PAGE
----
FT: From where you sit, what do you think the flooring distribution marketplace will look like in 10 years or so?
Wagner: I wish I could tell you. Changes are happening so fast that it’s hard to look out two weeks, let alone 10 years. I do know that distribution companies that hang on to their traditional ways of doing business will likely not be in this business in 10 years.
FT: Do you foresee any game changers for distributors of flooring products on the horizon?
Wagner: I think we’re seeing a potential game changer right now as some companies in the flooring industry integrate vertically. A company that once manufactured soft goods, for example, now offers a wide variety of hard surface products and has a distribution arm to sell directly to flooring contractors and others. That type of vertical integration can significantly muddle the traditional selling channel and change the game for distributors.
FT: Will vertical integration impact the flooring dealers, contractors, retailers, architects and designers who read Floor Trends?
Wagner: That depends on how widespread it becomes. Vertically-integrated companies could become jacks of all trades and masters of none.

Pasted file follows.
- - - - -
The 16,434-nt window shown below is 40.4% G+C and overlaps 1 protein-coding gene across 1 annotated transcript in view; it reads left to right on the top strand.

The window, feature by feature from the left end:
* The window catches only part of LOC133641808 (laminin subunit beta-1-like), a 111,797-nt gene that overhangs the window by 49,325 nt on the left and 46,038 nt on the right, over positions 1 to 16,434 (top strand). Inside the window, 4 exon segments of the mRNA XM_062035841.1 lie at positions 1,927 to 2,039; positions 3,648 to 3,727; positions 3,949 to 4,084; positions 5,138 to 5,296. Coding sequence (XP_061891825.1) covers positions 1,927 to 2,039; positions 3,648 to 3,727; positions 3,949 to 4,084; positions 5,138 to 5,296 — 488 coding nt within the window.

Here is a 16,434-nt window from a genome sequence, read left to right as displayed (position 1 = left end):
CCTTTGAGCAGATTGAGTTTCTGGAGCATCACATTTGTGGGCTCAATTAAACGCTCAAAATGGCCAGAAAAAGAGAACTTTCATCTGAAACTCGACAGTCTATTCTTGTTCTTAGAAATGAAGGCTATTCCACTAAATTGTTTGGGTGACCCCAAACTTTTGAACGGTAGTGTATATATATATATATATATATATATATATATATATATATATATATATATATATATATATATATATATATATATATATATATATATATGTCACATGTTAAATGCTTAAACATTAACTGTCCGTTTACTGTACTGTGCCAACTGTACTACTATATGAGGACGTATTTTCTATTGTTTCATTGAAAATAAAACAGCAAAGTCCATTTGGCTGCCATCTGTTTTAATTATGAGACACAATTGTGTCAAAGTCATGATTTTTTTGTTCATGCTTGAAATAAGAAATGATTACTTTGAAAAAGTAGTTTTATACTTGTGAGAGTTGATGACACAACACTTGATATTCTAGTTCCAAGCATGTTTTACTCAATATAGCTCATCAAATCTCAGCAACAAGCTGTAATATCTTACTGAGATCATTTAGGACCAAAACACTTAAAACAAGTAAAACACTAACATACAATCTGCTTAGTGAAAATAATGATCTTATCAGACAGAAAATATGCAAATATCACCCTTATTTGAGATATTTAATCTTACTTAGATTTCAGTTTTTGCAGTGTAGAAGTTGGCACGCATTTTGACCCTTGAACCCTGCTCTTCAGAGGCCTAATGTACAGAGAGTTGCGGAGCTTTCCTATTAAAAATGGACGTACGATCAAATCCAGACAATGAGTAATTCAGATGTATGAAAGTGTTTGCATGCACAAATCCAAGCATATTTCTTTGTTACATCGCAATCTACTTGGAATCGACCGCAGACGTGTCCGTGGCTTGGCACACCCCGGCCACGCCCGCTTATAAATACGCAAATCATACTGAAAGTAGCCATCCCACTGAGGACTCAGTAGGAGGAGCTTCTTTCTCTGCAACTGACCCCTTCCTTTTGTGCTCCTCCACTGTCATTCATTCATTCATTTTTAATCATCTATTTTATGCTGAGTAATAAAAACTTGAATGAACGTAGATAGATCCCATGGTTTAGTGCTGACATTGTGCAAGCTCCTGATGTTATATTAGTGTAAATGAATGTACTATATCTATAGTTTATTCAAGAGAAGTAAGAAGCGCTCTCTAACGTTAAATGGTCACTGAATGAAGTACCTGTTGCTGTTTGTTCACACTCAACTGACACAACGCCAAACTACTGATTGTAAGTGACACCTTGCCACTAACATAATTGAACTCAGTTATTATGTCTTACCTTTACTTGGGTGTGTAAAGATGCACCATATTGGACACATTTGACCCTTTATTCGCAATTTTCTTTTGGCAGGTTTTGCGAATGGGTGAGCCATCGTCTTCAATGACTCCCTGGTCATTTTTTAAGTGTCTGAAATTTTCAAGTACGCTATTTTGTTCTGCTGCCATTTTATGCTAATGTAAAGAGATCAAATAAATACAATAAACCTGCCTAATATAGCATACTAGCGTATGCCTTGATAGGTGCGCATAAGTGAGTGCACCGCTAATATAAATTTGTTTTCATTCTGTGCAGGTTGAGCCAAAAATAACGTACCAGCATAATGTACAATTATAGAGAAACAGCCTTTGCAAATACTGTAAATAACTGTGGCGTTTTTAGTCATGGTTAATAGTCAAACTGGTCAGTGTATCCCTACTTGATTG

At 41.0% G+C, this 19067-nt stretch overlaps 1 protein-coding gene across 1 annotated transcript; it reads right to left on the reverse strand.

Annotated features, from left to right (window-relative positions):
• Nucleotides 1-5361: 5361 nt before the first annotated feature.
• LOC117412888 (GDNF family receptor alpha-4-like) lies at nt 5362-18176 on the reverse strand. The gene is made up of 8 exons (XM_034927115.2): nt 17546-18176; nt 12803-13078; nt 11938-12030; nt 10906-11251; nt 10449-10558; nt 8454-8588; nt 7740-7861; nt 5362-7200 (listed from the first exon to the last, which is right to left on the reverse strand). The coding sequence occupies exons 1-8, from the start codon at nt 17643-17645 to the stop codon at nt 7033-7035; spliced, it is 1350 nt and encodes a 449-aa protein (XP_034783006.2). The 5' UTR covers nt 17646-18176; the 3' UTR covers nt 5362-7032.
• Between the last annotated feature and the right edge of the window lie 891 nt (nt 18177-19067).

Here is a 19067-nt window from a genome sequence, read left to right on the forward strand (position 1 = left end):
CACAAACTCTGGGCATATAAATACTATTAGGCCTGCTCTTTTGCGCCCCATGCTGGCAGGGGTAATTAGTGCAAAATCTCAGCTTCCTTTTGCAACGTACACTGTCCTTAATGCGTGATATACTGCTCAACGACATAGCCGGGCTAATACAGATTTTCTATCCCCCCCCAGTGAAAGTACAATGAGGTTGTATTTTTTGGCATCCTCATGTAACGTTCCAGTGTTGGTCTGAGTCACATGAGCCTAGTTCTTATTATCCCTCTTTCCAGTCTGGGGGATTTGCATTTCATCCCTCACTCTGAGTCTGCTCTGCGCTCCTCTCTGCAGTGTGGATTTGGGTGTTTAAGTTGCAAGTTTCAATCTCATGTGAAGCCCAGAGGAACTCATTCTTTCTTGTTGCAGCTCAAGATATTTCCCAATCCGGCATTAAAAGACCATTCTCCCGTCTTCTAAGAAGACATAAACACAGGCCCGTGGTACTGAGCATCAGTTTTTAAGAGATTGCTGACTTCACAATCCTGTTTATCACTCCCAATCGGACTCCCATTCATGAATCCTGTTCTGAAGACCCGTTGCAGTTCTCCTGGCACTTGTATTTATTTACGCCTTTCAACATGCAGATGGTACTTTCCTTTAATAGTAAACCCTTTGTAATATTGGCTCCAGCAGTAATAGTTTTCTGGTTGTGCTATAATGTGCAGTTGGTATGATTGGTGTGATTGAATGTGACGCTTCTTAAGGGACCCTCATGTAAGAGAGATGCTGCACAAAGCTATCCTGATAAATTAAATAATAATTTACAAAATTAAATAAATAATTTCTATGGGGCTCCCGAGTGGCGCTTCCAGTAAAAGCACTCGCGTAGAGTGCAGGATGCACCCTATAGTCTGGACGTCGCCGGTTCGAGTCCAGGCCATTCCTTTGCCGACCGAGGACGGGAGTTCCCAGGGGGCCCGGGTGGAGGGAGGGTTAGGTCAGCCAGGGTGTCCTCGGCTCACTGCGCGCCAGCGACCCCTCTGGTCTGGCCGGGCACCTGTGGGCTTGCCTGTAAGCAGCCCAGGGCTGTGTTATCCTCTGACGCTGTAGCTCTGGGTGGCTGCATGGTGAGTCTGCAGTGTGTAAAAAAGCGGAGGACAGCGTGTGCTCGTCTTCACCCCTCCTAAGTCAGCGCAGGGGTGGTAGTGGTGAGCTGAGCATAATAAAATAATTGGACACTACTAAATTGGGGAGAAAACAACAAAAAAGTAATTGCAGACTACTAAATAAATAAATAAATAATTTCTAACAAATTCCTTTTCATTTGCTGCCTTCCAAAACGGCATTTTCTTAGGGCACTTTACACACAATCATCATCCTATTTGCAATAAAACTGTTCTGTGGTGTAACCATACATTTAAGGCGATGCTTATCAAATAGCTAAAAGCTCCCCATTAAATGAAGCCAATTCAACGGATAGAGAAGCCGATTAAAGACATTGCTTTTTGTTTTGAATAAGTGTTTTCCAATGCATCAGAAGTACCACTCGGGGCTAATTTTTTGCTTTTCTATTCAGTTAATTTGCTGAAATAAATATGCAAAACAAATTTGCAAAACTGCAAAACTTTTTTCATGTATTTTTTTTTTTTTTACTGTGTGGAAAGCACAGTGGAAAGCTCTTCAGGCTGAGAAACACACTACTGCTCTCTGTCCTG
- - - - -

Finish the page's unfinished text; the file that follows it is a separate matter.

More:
That could have important implications for architects, designers and others over time, particularly when it comes to flooring installation. Why? Because a company like Fishman, which focuses solely on distribution, has extensive experience with every conceivable type of flooring installation project and in-depth knowledge of the best products to address virtually any installation problem. So, down the road, your readers may have to depend even more on the best distributors because installation experience and product knowledge will trump a vertically-integrated company with little or no flooring installation experience or product knowledge every time.
FT: How can architects and designers and others capture the value that a distributor like Fishman brings to the marketplace.